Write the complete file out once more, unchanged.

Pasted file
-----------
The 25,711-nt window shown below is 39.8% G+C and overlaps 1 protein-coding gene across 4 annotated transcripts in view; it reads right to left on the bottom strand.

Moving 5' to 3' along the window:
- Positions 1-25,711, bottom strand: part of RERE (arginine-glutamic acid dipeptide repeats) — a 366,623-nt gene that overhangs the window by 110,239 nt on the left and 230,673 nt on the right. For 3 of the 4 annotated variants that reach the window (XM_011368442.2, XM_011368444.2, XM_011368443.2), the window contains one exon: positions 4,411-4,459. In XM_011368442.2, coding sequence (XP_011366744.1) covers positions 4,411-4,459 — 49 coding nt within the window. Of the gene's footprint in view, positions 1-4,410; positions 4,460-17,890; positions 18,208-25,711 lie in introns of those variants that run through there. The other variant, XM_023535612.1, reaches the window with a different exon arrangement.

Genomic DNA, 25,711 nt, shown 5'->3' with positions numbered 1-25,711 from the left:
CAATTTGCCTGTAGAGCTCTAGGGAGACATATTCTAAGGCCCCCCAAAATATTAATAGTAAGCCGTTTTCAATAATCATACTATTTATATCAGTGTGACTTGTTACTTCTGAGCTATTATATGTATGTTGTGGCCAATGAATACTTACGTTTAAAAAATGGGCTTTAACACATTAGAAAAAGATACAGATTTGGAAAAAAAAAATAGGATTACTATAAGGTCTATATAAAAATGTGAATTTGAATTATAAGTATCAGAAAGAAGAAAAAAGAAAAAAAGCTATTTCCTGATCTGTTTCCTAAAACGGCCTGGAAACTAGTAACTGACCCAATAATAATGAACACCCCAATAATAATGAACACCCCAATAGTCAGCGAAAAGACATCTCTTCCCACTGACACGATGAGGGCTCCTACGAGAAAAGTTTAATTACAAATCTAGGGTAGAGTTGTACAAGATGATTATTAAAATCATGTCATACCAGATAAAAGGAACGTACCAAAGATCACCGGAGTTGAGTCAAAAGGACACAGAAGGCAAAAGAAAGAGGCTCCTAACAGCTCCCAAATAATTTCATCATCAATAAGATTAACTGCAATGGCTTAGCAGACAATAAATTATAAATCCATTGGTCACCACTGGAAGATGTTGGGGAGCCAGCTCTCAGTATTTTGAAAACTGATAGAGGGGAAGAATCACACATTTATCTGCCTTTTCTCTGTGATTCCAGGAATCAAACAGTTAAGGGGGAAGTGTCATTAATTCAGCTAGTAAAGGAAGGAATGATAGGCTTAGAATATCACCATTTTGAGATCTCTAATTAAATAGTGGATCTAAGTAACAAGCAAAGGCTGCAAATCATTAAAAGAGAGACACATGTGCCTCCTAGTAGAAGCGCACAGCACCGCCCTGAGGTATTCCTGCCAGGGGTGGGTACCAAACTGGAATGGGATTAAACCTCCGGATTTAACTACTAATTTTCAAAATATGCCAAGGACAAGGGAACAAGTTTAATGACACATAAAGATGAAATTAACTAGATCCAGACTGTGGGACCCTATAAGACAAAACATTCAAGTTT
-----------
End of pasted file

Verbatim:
The 25,711-nt window shown below is 39.8% G+C and overlaps 1 protein-coding gene across 4 annotated transcripts in view; it reads right to left on the bottom strand.

Moving 5' to 3' along the window:
- Positions 1-25,711, bottom strand: part of RERE (arginine-glutamic acid dipeptide repeats) — a 366,623-nt gene that overhangs the window by 110,239 nt on the left and 230,673 nt on the right. For 3 of the 4 annotated variants that reach the window (XM_011368442.2, XM_011368444.2, XM_011368443.2), the window contains one exon: positions 4,411-4,459. In XM_011368442.2, coding sequence (XP_011366744.1) covers positions 4,411-4,459 — 49 coding nt within the window. Of the gene's footprint in view, positions 1-4,410; positions 4,460-17,890; positions 18,208-25,711 lie in introns of those variants that run through there. The other variant, XM_023535612.1, reaches the window with a different exon arrangement.

Genomic DNA, 25,711 nt, shown 5'->3' with positions numbered 1-25,711 from the left:
CAATTTGCCTGTAGAGCTCTAGGGAGACATATTCTAAGGCCCCCCAAAATATTAATAGTAAGCCGTTTTCAATAATCATACTATTTATATCAGTGTGACTTGTTACTTCTGAGCTATTATATGTATGTTGTGGCCAATGAATACTTACGTTTAAAAAATGGGCTTTAACACATTAGAAAAAGATACAGATTTGGAAAAAAAAAATAGGATTACTATAAGGTCTATATAAAAATGTGAATTTGAATTATAAGTATCAGAAAGAAGAAAAAAGAAAAAAAGCTATTTCCTGATCTGTTTCCTAAAACGGCCTGGAAACTAGTAACTGACCCAATAATAATGAACACCCCAATAATAATGAACACCCCAATAGTCAGCGAAAAGACATCTCTTCCCACTGACACGATGAGGGCTCCTACGAGAAAAGTTTAATTACAAATCTAGGGTAGAGTTGTACAAGATGATTATTAAAATCATGTCATACCAGATAAAAGGAACGTACCAAAGATCACCGGAGTTGAGTCAAAAGGACACAGAAGGCAAAAGAAAGAGGCTCCTAACAGCTCCCAAATAATTTCATCATCAATAAGATTAACTGCAATGGCTTAGCAGACAATAAATTATAAATCCATTGGTCACCACTGGAAGATGTTGGGGAGCCAGCTCTCAGTATTTTGAAAACTGATAGAGGGGAAGAATCACACATTTATCTGCCTTTTCTCTGTGATTCCAGGAATCAAACAGTTAAGGGGGAAGTGTCATTAATTCAGCTAGTAAAGGAAGGAATGATAGGCTTAGAATATCACCATTTTGAGATCTCTAATTAAATAGTGGATCTAAGTAACAAGCAAAGGCTGCAAATCATTAAAAGAGAGACACATGTGCCTCCTAGTAGAAGCGCACAGCACCGCCCTGAGGTATTCCTGCCAGGGGTGGGTACCAAACTGGAATGGGATTAAACCTCCGGATTTAACTACTAATTTTCAAAATATGCCAAGGACAAGGGAACAAGTTTAATGACACATAAAGATGAAATTAACTAGATCCAGACTGTGGGACCCTATAAGACAAAACATTCAAGTTT